Energy efficient housing

The announcement by Paul Wheelhouse that the Scottish government will work on new regulations to ensure that new homes use renewable or low carbon energy sources for heating is a small but welcome step in the right direction.  However, the timescale for action is disappointingly unambitious; the new measures are not planned to be implemented until 2024.  Setting a much shorter deadline would send a message to private sector builders and local authorities that ‘climate emergency’ is exactly what it says. In housing, as elsewhere, action needs to be take place on the shortest time lines possible.

Let’s up the pressure for a mass public programme of retrofitting existing houses to be energy efficient.  This is a necessary step and in addition the climate jobs and the improvements in living conditions that it would generate would have a massive impact on people’s attitude to the climate emergency and what needs to be done.  It would be just transition in practice.

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Passive House, Image CC BY SA 3.0

Housing and climate action

One of the workshop streams at the Scot.E3 conference in November was devoted to housing. This report is from Mike Downham who was one of the facilitators of the discussion.  

  1. Housing in Scotland is a disgrace – from the Muirhead tower blocks to new-build. A participant from Hungary, who has been in Glasgow for a year or so and has had extreme difficulties in finding somewhere to live and which is affordable to heat, said that Scotland’s housing compares very badly with Hungary’s, which at least has thick walls. “You’ve got to do something about it”.
  2. Student housing. The Universities are supplying student housing which is unaffordable except for wealthy students, mostly from the Far East, and make it difficult for most students to find less expensive accommodation. There has been a lot of public criticism about students having such high quality housing, while many citizens are homeless. But the reality is that the majority of students have huge difficulties in finding housing they can afford to rent and heat. It’s not unusual for them to end up on someone else’s sofa.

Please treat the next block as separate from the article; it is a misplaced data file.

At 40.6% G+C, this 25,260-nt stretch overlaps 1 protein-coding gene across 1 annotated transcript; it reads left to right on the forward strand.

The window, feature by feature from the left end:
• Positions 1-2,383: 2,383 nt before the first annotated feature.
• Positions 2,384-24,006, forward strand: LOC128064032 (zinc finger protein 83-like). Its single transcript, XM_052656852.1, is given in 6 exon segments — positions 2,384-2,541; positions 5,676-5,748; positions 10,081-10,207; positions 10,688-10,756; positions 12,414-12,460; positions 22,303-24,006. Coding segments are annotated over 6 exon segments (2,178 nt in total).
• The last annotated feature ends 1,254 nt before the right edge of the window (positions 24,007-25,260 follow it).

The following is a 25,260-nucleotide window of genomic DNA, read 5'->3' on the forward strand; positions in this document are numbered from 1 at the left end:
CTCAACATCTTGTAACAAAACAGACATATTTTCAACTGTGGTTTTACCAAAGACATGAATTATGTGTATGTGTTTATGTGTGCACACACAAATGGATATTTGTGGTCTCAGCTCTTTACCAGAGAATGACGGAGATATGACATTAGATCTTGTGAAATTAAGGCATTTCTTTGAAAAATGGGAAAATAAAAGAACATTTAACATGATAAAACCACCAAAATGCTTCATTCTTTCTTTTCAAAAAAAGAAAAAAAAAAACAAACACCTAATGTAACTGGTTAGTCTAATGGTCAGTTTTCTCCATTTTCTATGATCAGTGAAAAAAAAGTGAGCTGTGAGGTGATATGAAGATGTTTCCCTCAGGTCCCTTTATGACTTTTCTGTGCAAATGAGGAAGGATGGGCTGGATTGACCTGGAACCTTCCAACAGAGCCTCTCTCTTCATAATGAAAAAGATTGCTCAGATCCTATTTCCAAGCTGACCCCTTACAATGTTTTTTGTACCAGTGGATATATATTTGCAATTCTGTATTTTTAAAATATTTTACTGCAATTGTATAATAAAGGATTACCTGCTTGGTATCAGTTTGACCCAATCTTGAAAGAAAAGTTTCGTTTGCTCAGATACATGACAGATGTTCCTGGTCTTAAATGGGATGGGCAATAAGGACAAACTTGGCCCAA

3. Commodification of housing since 1980 is at the root of the housing crisis in Scotland. Housing policy has been primarily aimed at growing the national economy, instead of housing being recognised as a human right.
  4. What we can do together towards a just transition in Scotland’s Housing:
  • Demand that Councils bring building standards up to passive-house specifications and replace building control jobs lost in the name of austerity, without which new housing can’t be adequately inspected. These changes are perfectly feasible for Councils.
  • Put pressure on the Scottish Government to ensure that the new Scottish Investment Bank will direct enough funding to build the new houses needed (this is urgent – the Scottish Investment Bank Bill is going through parliament now).
  • Put pressure on Pension Funds to invest in housing.
  • Support grass-roots protest as demonstrated by Living Rent’s support for Muirhouse tenants, which started with door-knocking to get all tenants’ views.
  • Suggest to XR that they target some of their direct action on grass-roots projects such as Muirhouse
  • Suggest that grass-roots projects such as Muirhouse deliver their demands to the COP 26 – to both the formal and the alternative meetings.
  • Keep in our sites the eventual objective of a National Housing Company through which communities will choose the type of housing, local facilities and green species they need
  1. Climate is just one part of the wider argument – so the challenge for the Climate Movement is to build links with all other movements concerned with social injustice.
  2. “We need to close this down” – just as we would have no hesitation in doing if there was a proposal to build an asbestos factory at the end of our street. Though this was said in respect of the climate polluters, the fact that it was said in a discussion on Housing, Health and Fuel Poverty suggests that it should be our approach to all forms of social and planetary injustice.

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Image (Construction of the Passive House) CC BY SA 2.0 from Sustainable Sanitation Alliance  

 

Urban change in a time of climate crisis

Housing is a central issue in the transition to a long term sustainable economy.  As a group Scot.E3 has produced resources on Fuel Poverty and we are currently working on more resources that look at how passive houses and a mass campaign of home insulation could contribute to a just transition while at the same time as improving the quality off people’s lives.  We’re pleased to publish a post by Save Leith Walk activist Ian Hood on the work that the campaign has done to think about the future of hosing in their area.

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Early in 2018, it became clear that developers wanted to demolish a long parade of shops in Leith Walk and replace it with a student accommodation.  A popular local campaign emerged to challenge this and in January 2019 Edinburgh Council agreed that the building should not be demolished and that the proposed development was unacceptable.  Planning Permission was refused.

But the campaign has always been about more than just opposing the wishes of developers.  To be successful in the long run we need to promote an alternative vision, one that reflects the needs of the local community and can take it forward.